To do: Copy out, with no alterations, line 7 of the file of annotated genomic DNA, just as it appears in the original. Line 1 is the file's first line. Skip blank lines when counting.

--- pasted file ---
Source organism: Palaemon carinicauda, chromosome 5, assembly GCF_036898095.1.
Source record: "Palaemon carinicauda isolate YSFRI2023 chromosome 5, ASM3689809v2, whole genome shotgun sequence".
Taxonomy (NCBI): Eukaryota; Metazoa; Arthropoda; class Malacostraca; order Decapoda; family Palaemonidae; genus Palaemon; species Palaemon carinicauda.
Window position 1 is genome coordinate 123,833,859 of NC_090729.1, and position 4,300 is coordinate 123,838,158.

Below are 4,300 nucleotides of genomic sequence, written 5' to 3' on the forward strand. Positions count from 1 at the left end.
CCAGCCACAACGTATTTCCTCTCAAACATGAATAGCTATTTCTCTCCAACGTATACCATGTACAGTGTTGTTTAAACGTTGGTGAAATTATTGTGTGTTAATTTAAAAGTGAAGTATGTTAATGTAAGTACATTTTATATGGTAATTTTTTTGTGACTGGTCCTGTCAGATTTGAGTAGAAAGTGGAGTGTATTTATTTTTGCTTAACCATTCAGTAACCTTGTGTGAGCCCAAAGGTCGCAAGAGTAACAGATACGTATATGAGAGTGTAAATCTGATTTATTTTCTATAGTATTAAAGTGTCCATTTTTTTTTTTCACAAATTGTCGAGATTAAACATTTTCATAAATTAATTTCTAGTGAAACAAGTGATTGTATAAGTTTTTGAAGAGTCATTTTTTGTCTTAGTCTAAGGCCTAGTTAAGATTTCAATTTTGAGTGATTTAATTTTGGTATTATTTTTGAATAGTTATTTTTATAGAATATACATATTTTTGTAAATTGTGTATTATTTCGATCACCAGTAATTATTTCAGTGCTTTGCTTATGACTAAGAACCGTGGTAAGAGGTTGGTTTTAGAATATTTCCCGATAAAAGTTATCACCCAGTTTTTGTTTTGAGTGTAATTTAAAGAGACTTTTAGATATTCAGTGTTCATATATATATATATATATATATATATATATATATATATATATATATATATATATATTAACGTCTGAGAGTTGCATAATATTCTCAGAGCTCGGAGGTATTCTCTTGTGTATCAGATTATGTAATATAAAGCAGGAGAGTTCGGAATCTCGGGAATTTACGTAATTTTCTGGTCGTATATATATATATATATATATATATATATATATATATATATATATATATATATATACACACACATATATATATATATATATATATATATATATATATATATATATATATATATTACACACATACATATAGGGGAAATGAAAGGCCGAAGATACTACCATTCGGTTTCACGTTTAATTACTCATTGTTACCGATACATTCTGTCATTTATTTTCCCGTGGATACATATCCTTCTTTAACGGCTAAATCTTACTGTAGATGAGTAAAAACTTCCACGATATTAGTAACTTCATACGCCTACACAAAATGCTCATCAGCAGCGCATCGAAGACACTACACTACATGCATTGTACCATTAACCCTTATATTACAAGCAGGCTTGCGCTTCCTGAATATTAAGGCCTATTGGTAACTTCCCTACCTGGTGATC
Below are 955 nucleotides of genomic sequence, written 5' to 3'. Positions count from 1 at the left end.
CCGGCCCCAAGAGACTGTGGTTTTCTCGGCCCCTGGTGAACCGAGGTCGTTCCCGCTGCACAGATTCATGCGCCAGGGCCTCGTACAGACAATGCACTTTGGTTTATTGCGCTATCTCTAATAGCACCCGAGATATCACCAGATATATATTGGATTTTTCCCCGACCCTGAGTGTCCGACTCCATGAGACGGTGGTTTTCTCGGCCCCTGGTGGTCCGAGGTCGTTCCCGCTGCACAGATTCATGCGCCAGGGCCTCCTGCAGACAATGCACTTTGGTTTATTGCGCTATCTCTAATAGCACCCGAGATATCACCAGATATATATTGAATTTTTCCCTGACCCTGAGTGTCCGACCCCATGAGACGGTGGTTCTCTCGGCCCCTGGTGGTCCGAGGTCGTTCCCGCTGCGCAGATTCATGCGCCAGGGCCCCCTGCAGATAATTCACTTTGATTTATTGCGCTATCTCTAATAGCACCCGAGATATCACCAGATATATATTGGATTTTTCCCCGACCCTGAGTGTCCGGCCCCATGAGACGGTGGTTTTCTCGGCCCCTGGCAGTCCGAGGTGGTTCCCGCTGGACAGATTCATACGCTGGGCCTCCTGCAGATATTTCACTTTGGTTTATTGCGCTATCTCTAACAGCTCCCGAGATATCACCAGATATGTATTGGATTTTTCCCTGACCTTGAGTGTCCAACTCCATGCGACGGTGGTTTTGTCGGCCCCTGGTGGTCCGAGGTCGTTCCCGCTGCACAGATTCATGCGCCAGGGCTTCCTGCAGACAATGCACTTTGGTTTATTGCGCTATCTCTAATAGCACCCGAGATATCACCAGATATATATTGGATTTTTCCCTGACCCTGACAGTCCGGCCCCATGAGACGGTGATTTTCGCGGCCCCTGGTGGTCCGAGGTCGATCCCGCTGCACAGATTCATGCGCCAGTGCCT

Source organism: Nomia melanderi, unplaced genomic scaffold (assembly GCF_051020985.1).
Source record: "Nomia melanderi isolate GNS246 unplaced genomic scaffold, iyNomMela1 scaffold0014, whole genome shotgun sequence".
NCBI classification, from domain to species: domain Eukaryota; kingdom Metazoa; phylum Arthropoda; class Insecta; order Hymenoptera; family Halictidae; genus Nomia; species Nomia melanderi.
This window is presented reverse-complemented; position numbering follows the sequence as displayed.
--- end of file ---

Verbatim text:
Below are 955 nucleotides of genomic sequence, written 5' to 3'. Positions count from 1 at the left end.